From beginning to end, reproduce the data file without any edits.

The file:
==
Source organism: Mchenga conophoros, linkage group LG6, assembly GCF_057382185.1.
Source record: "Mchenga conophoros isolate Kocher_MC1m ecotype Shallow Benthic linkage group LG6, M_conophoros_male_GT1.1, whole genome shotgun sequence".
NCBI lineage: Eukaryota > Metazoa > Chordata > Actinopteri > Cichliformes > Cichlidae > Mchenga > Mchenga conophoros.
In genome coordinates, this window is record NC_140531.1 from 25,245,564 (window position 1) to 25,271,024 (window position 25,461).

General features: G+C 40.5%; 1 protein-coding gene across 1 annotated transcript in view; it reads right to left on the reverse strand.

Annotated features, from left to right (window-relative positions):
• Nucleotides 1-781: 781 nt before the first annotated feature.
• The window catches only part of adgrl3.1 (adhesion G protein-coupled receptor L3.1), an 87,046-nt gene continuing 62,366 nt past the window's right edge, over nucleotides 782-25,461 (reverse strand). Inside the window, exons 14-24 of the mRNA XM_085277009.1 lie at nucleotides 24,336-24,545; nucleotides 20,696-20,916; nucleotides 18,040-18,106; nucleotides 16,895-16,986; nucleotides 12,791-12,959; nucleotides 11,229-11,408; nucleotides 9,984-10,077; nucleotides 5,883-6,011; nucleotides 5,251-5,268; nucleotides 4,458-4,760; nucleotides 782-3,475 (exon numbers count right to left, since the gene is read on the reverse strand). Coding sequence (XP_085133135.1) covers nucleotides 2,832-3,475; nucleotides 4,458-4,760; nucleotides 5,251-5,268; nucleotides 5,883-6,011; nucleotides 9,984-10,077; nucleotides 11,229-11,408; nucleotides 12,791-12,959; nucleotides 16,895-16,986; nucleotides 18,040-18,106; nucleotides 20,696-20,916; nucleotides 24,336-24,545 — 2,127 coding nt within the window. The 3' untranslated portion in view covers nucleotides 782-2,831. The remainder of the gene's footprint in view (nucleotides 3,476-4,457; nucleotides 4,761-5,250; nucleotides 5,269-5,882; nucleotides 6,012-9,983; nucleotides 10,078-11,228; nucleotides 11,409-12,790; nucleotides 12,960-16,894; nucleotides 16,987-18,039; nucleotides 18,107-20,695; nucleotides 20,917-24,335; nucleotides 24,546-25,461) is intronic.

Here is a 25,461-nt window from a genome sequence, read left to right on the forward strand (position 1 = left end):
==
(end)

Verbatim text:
Source organism: Mchenga conophoros, linkage group LG6, assembly GCF_057382185.1.
Source record: "Mchenga conophoros isolate Kocher_MC1m ecotype Shallow Benthic linkage group LG6, M_conophoros_male_GT1.1, whole genome shotgun sequence".
NCBI lineage: Eukaryota > Metazoa > Chordata > Actinopteri > Cichliformes > Cichlidae > Mchenga > Mchenga conophoros.
In genome coordinates, this window is record NC_140531.1 from 25,245,564 (window position 1) to 25,271,024 (window position 25,461).

General features: G+C 40.5%; 1 protein-coding gene across 1 annotated transcript in view; it reads right to left on the reverse strand.

Annotated features, from left to right (window-relative positions):
• Nucleotides 1-781: 781 nt before the first annotated feature.
• The window catches only part of adgrl3.1 (adhesion G protein-coupled receptor L3.1), an 87,046-nt gene continuing 62,366 nt past the window's right edge, over nucleotides 782-25,461 (reverse strand). Inside the window, exons 14-24 of the mRNA XM_085277009.1 lie at nucleotides 24,336-24,545; nucleotides 20,696-20,916; nucleotides 18,040-18,106; nucleotides 16,895-16,986; nucleotides 12,791-12,959; nucleotides 11,229-11,408; nucleotides 9,984-10,077; nucleotides 5,883-6,011; nucleotides 5,251-5,268; nucleotides 4,458-4,760; nucleotides 782-3,475 (exon numbers count right to left, since the gene is read on the reverse strand). Coding sequence (XP_085133135.1) covers nucleotides 2,832-3,475; nucleotides 4,458-4,760; nucleotides 5,251-5,268; nucleotides 5,883-6,011; nucleotides 9,984-10,077; nucleotides 11,229-11,408; nucleotides 12,791-12,959; nucleotides 16,895-16,986; nucleotides 18,040-18,106; nucleotides 20,696-20,916; nucleotides 24,336-24,545 — 2,127 coding nt within the window. The 3' untranslated portion in view covers nucleotides 782-2,831. The remainder of the gene's footprint in view (nucleotides 3,476-4,457; nucleotides 4,761-5,250; nucleotides 5,269-5,882; nucleotides 6,012-9,983; nucleotides 10,078-11,228; nucleotides 11,409-12,790; nucleotides 12,960-16,894; nucleotides 16,987-18,039; nucleotides 18,107-20,695; nucleotides 20,917-24,335; nucleotides 24,546-25,461) is intronic.

Here is a 25,461-nt window from a genome sequence, read left to right on the forward strand (position 1 = left end):